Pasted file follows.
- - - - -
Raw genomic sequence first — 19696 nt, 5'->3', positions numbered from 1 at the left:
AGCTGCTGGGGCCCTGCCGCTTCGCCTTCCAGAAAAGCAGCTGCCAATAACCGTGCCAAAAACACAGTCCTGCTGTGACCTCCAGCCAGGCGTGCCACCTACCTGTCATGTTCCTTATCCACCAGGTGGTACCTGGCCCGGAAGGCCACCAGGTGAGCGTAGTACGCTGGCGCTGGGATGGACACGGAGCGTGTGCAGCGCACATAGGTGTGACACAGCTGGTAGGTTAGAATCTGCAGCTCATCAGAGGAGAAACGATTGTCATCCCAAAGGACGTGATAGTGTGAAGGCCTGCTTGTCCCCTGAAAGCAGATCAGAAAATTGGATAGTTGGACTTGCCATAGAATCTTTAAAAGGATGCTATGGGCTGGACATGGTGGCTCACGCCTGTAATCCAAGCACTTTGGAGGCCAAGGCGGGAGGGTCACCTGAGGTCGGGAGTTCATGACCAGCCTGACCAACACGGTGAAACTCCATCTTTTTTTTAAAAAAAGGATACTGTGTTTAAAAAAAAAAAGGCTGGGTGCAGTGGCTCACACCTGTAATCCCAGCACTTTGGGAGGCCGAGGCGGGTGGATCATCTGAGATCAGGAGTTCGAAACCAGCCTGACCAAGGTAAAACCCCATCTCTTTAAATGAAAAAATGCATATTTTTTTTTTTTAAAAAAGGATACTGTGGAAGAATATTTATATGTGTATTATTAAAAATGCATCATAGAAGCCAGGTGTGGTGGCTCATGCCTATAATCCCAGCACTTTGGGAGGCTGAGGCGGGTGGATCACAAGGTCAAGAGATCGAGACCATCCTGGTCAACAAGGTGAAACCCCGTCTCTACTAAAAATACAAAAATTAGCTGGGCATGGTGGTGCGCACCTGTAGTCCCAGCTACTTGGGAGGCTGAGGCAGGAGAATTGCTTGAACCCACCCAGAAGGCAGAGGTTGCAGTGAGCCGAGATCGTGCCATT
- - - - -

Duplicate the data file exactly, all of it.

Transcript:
Raw genomic sequence first — 19696 nt, 5'->3', positions numbered from 1 at the left:
AGCTGCTGGGGCCCTGCCGCTTCGCCTTCCAGAAAAGCAGCTGCCAATAACCGTGCCAAAAACACAGTCCTGCTGTGACCTCCAGCCAGGCGTGCCACCTACCTGTCATGTTCCTTATCCACCAGGTGGTACCTGGCCCGGAAGGCCACCAGGTGAGCGTAGTACGCTGGCGCTGGGATGGACACGGAGCGTGTGCAGCGCACATAGGTGTGACACAGCTGGTAGGTTAGAATCTGCAGCTCATCAGAGGAGAAACGATTGTCATCCCAAAGGACGTGATAGTGTGAAGGCCTGCTTGTCCCCTGAAAGCAGATCAGAAAATTGGATAGTTGGACTTGCCATAGAATCTTTAAAAGGATGCTATGGGCTGGACATGGTGGCTCACGCCTGTAATCCAAGCACTTTGGAGGCCAAGGCGGGAGGGTCACCTGAGGTCGGGAGTTCATGACCAGCCTGACCAACACGGTGAAACTCCATCTTTTTTTTAAAAAAAGGATACTGTGTTTAAAAAAAAAAAGGCTGGGTGCAGTGGCTCACACCTGTAATCCCAGCACTTTGGGAGGCCGAGGCGGGTGGATCATCTGAGATCAGGAGTTCGAAACCAGCCTGACCAAGGTAAAACCCCATCTCTTTAAATGAAAAAATGCATATTTTTTTTTTTTAAAAAAGGATACTGTGGAAGAATATTTATATGTGTATTATTAAAAATGCATCATAGAAGCCAGGTGTGGTGGCTCATGCCTATAATCCCAGCACTTTGGGAGGCTGAGGCGGGTGGATCACAAGGTCAAGAGATCGAGACCATCCTGGTCAACAAGGTGAAACCCCGTCTCTACTAAAAATACAAAAATTAGCTGGGCATGGTGGTGCGCACCTGTAGTCCCAGCTACTTGGGAGGCTGAGGCAGGAGAATTGCTTGAACCCACCCAGAAGGCAGAGGTTGCAGTGAGCCGAGATCGTGCCATT